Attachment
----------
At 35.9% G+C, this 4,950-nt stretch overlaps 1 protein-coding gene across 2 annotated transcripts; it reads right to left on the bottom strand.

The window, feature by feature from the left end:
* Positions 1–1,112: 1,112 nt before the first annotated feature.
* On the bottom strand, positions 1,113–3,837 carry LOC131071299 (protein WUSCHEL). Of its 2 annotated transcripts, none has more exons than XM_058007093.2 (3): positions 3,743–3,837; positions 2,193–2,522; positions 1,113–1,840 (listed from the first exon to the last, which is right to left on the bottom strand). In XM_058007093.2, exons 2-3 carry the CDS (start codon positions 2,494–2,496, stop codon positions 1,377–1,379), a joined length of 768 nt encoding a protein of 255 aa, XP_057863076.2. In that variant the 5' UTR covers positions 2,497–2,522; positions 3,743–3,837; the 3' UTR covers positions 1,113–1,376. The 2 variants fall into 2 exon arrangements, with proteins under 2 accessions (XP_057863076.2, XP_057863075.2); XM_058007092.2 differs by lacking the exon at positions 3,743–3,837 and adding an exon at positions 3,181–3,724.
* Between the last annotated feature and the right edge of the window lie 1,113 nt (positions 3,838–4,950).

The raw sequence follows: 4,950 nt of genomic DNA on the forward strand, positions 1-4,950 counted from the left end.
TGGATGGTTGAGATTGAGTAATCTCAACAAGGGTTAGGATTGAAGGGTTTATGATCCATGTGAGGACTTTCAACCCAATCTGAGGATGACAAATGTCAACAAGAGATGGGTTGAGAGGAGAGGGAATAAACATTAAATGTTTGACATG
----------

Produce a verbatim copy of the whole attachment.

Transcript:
At 35.9% G+C, this 4,950-nt stretch overlaps 1 protein-coding gene across 2 annotated transcripts; it reads right to left on the bottom strand.

The window, feature by feature from the left end:
* Positions 1–1,112: 1,112 nt before the first annotated feature.
* On the bottom strand, positions 1,113–3,837 carry LOC131071299 (protein WUSCHEL). Of its 2 annotated transcripts, none has more exons than XM_058007093.2 (3): positions 3,743–3,837; positions 2,193–2,522; positions 1,113–1,840 (listed from the first exon to the last, which is right to left on the bottom strand). In XM_058007093.2, exons 2-3 carry the CDS (start codon positions 2,494–2,496, stop codon positions 1,377–1,379), a joined length of 768 nt encoding a protein of 255 aa, XP_057863076.2. In that variant the 5' UTR covers positions 2,497–2,522; positions 3,743–3,837; the 3' UTR covers positions 1,113–1,376. The 2 variants fall into 2 exon arrangements, with proteins under 2 accessions (XP_057863076.2, XP_057863075.2); XM_058007092.2 differs by lacking the exon at positions 3,743–3,837 and adding an exon at positions 3,181–3,724.
* Between the last annotated feature and the right edge of the window lie 1,113 nt (positions 3,838–4,950).

The raw sequence follows: 4,950 nt of genomic DNA on the forward strand, positions 1-4,950 counted from the left end.
TGGATGGTTGAGATTGAGTAATCTCAACAAGGGTTAGGATTGAAGGGTTTATGATCCATGTGAGGACTTTCAACCCAATCTGAGGATGACAAATGTCAACAAGAGATGGGTTGAGAGGAGAGGGAATAAACATTAAATGTTTGACATG